Double Star of the Month - March 2009
In this series of short articles, a double star in both the northern and southern hemispheres will be highlighted for observation with small telescopes, with new objects being selected for each month.
Gamma Leo = STF1424 (10 19 58.1 +19 50 30.7) is one of the finest double stars in the sky in any telescope, with its components of visual brightness 2.37 and 3.64. It was found on Feb 11, 1782 by William Herschel using a 7-foot reflector with magnifications ranging from 227 to 6652 when, not surprisingly, he says `I had but a single glimpse of the star quite disfigured'. Herschel thought the brighter star white whilst the smaller was `..white inclining a little to pale red'. The WDS catalogue gives the spectral types as KOIII and G5III so many modern observers see yellow in both stars (viz. Hartung). Smyth found bright orange and greenish yellow whilst Webb noted gold and greenish-red. The early micrometer measures seemed to indicate relative rectilinear motion but Burnham pointed out that the considerable annual proper motion of about 0".4 per year was shared by both stars and therefore the motion was definitely orbital. Since Herschel's first measure of 84° 3".0 in 1782 the position angle has increased by some 42 degrees and the separation is now near 4".6. Orbits are bound to be preliminary and the one currently in the catalogue gives a period of 510 years, predicting closest separation of 1".1 in 1724, too close for any instruments of the time to resolve, and increasing to 4".6 in 2030. The revised Hipparcos parallax is 25 mas, which translates to 130 light years with an uncertainty of about 2.5 light years. In the same low-power field, some 6' distant, is AD Leo, a flare star which is a close binary. The companion was first noted in 1943 thanks to the astrometric perturbation on the primary star and has been detected at a wavelength of 750 nm. The period is about 27 years.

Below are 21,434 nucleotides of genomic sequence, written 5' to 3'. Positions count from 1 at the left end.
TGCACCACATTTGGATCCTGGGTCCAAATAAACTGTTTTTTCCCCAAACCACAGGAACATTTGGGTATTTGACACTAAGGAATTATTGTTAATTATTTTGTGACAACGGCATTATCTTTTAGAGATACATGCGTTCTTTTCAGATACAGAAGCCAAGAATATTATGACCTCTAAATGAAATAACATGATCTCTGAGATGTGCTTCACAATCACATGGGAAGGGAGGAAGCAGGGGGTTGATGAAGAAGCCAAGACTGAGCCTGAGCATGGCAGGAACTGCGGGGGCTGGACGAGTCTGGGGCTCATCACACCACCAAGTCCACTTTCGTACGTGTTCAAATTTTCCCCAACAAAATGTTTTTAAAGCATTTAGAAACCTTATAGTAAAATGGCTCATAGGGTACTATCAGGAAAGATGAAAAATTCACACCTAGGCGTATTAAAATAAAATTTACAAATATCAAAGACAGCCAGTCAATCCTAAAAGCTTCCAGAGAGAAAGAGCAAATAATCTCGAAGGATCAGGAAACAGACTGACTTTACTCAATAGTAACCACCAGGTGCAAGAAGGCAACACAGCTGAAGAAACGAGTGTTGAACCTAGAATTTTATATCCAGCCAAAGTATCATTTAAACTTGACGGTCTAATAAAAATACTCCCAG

Near the south pole, delta1 Cha (10 45 16.38 -80 28 10.3) is a slow-moving binary, which is a good test for 12-cm aperture and was discovered by Robert Innes in 1898. Motion is direct with the 1898 position of 60° 0".6 increasing to 85° 0".8 when it was last measured in 1996. According to the WDS, the stars are of mags 6.15 and 6.49. There is interest here too for the binocular observer with the presence of the mag 4.5 delta1 some 6 arc min distant. Interestingly, Hipparcos gives the same parallax within the errors for both delta1 and delta2 (about 9 mas or 360 light years) but they have significantly different proper motions. Hartung makes delta1 and delta2 white and deep yellow whilst Sissy Haas notes that Ross Gould makes them pale yellow and deep yellow respectively.
Bob Argyle - Double Star Section Director